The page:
World Cup: The Hypocrisy of Hero Worshiping and Team Selection

Updated: 07 December 2014 14:29 IST

Perform or perish is an often-chanted mantra by sports fans all over the world. To them, victory means everything. And yet, when non-performing seniors were dropped from the World Cup probable squad, cries of despair reverberated.

World Cup: The Hypocrisy of Hero Worshiping and Team Selection
Indian cricketers Virender Sehwag, Yuvraj Singh, Gautam Gambhir, Harbhajan Singh, Zaheer Khan and Ashish Nehra dropped from the preliminary list of 30 Indian probables for the upcoming ICC World Cup in Australia and New Zealand. © PTI

There is no better sight than watching young wings take flight. There is no worse feeling than seeing old lives hobble despite glory days of the past. Metaphors aside, the Indian team is in a similar situation where young guns have showcased their potential, old hands have become pale shadows of their fiery selves.

At the very beginning, let's have one aspect clear. For me, watching Yuvraj Singh clobber opponents to win India the World Cup will always be special. Seeing Virender Sehwag swing his bat like a Neolithic man tearing apart tough hides, was a scene to behold. For all their efforts on the field in yesteryears, they were not chosen in India's provisional World Cup squad. Why? Evolution perhaps, is indeed inescapable - whether fair or not. And therein lies our hypocrisy. (Related: Fans debate decision to axe seniors)

Bash Heroes in Defeat

In every sport, in most parts of the world, winning is everything and losing is not an option. However, in every sport and certainly in all parts of the world, winning consistently is a myth. (Also read: Zaheer not surprised with decision to ignore him)

While passion for a game is great, we jump the gun each time the Indian cricket team loses and call for heads on a platter - a la carte of sorts. Some go for the captain, some target the coach and others pounce on the non-performer(s). A large majority of us have bashed Sehwag and Yuvraj, Harbhajan Singh, Zaheer Khan and even Gautam Gambhir. We have either expressed our wrath in words or have at least fantasised about how one, few or all of them would have been dropped had we been selectors. And yet, when the real selectors actually stepped up and chose to focus on performers instead of seniors, a fierce voice of dissent arose in the sacred - but inconsistent - community of jingoistic fans.

Hail the Heroes in Victory

The likes of Sehwag, Yuvraj and Gambhir have - without an iota of doubt - helped India to many wins. They have created memories, scripted legendary tales and contributed to Indian cricket. But remember, they have contributed to the team, not the other way round.

Hero worshiping has been an integral part of fan following and this is more true in India than, perhaps, anywhere else. We have celebrated each and every run, every single wicket with screams till our throats parched. We have had heroes and we will always have heroes - whether it is the seniors not included for the World Cup or the ones named.

World Cup requires runs and wickets, not past records and laurels

At the risk of sounding preachy and rather obvious, winning is all about performances. And our stars - the senior ones that is, were not performing off late. Most of them had not played for the national team in over a year. In domestic cricket, they went through the motions more often than not. A country of a billion should be allowed more than just one team but till that 'unfairness' is corrected, there was not much choice but to leave the seniors out.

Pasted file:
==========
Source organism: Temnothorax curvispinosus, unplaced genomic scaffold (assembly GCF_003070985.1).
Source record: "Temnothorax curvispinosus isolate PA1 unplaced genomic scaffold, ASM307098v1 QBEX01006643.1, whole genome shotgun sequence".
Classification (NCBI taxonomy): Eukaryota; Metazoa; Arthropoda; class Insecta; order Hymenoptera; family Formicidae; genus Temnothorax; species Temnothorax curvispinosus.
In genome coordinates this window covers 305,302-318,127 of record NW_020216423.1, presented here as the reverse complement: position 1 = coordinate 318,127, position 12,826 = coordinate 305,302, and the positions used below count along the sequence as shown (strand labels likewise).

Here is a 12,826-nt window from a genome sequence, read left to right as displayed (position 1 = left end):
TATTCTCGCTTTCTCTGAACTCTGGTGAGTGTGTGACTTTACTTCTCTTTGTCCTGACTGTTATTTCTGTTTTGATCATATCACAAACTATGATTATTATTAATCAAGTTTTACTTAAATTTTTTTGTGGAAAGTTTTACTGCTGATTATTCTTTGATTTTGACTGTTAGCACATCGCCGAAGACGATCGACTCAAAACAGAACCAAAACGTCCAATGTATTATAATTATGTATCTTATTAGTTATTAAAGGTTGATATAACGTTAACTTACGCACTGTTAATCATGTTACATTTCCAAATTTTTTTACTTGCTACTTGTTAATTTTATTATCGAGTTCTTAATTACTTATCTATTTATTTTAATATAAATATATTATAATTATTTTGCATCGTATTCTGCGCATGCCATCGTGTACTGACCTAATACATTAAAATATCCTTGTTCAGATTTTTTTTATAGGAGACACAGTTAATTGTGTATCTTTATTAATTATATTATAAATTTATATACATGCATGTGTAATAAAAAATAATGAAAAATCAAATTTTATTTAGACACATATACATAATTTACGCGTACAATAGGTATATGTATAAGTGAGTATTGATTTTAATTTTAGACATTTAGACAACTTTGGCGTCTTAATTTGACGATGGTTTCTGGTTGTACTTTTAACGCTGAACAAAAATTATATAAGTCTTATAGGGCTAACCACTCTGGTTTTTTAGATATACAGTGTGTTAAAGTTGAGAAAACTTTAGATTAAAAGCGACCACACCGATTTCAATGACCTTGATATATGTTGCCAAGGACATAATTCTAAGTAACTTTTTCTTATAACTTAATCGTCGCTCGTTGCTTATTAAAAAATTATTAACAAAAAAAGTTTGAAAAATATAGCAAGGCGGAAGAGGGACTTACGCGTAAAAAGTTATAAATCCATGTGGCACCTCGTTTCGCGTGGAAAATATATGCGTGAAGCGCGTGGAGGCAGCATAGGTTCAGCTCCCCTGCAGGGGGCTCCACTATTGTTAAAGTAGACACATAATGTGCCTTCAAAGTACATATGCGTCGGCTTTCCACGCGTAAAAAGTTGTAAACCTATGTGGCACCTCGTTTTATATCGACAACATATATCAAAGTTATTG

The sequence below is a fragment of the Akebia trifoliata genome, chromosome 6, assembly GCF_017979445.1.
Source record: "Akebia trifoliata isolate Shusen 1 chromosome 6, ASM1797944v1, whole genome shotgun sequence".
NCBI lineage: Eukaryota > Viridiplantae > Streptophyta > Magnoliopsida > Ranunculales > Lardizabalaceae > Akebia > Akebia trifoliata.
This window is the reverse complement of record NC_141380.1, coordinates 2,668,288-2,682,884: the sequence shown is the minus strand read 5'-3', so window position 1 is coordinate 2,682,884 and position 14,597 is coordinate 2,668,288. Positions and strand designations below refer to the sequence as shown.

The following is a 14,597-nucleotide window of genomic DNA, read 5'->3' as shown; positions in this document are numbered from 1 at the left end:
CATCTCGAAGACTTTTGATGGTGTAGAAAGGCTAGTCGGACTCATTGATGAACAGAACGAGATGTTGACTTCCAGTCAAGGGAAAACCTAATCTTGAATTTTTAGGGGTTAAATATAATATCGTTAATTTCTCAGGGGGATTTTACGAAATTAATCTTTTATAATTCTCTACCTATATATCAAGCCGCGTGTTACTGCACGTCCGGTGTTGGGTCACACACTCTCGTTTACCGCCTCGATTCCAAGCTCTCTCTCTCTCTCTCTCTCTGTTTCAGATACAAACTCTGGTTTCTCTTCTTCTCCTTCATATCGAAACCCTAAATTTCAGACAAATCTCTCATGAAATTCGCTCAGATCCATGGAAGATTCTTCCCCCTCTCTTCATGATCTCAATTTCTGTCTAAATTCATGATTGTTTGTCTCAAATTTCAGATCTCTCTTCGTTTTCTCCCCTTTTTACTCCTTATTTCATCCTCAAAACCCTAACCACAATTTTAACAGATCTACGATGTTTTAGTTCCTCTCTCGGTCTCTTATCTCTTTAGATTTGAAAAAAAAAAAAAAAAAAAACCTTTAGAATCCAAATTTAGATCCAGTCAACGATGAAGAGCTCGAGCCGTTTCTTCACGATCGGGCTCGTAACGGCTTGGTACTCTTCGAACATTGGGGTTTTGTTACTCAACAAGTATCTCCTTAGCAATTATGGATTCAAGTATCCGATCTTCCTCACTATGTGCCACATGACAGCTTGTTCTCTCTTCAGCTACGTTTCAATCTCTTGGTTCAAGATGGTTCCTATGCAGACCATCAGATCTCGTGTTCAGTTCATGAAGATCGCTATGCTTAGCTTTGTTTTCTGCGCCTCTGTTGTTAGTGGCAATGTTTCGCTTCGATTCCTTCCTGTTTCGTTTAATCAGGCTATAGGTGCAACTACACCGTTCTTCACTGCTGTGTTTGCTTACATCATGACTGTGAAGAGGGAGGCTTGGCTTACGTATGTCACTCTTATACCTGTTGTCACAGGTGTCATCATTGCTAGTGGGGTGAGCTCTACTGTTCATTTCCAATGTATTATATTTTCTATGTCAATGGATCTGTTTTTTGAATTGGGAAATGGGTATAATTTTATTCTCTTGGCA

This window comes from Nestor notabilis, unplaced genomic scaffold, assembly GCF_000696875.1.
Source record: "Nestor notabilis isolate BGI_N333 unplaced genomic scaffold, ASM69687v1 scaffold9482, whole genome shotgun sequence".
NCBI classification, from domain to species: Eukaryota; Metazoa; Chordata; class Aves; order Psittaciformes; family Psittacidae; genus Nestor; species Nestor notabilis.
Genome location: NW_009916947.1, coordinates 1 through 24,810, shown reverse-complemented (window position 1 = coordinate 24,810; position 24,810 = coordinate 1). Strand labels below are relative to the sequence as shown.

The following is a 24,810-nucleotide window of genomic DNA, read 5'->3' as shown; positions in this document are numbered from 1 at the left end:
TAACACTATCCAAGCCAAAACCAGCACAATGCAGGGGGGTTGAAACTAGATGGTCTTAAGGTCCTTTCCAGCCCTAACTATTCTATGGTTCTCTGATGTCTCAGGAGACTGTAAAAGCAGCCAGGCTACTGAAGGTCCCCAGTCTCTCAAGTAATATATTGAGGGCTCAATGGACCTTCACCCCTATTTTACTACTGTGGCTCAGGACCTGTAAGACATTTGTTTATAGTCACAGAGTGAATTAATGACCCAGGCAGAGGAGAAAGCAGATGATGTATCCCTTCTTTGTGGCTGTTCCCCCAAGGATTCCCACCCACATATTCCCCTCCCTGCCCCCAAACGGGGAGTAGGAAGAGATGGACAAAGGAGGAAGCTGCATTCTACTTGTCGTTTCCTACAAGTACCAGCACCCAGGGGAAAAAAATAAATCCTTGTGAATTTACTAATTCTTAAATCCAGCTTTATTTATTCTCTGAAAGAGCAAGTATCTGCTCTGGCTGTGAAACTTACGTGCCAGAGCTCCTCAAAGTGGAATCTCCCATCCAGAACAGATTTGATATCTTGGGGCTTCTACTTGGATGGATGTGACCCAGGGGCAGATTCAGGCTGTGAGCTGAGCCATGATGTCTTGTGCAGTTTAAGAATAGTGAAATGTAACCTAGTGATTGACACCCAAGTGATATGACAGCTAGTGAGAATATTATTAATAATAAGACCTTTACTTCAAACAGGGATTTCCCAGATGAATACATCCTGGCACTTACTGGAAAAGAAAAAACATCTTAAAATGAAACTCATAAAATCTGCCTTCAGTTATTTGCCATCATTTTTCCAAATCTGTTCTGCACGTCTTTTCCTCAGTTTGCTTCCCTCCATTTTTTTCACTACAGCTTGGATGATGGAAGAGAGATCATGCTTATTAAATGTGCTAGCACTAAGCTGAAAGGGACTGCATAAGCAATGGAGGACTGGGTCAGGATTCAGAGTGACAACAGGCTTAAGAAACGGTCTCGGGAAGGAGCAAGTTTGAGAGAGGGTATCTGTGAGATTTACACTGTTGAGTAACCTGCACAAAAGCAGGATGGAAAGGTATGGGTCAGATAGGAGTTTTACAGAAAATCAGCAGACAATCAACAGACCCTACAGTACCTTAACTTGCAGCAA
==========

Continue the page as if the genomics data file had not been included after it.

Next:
Consider their performances in their last five domestic matches and perhaps, it would show just why they were grounded.

Sehwag: 9,20, 80, 11 and 0 in last five domestic matches.

Yuvraj: One fifty and four wickets from last five domestic matches.

Gambhir: 22, 4, 93, 23 and 22 in last five domestic matches.

Harbhajan: One fifty and three wickets from last five domestic matches.

Zaheer: Five wickets from six IPL matches.

No, these may not be entirely horrible numbers. Point though is that other players have done far better and deserve to be considered for the national side. To rob them of a chance just because we won the World Cup in 2011 would be as preposterous an idea as telling young Sachin Tendulkar that he can't play because Kapil Dev won us the 1983 World Cup. And that means a lifetime membership with India's playing XI. (Also read: Teams can't carry passengers, says Gavaskar)

When the dust settles, only the team's result would matter

Picking youngsters instead of veterans is no guarantee that India would defend the World Cup. This is exactly the same as picking seniors who won the previous World Cup last time is no assurance of a sure-shot encore.

Had even one of the 2011 stars omitted from the probables' list had consistent performances, he could have made a case. Instead, the writing was on the wall - just not visible to those who were blinded by the fleeting glimmer of their heroes.

Respect cannot be demanded, it is earned. Sehwag, Yuvraj, Harbhajan, Gambhir and Zaheer earned our respect. They continue to be our cricketing stalwarts for what they did on the pitch. But to stunt the growth of the next generation, to not expose them to unimaginable pressures of a World Cup, and to not blood them against the best despite their talent and skill would almost be blasphoumous - if cricket is truly a religion here.

Experience and passage of time teach all things. Ahead of the World Cup, Team India needs all the guidance it can get and our class of 2011 heroes can still help Indian cricket reach further highs. And they don't really need to be suited up on the field to do that.

Here's to the good old days of 2011 and in hopes of more such days next year. All the best, Team India!

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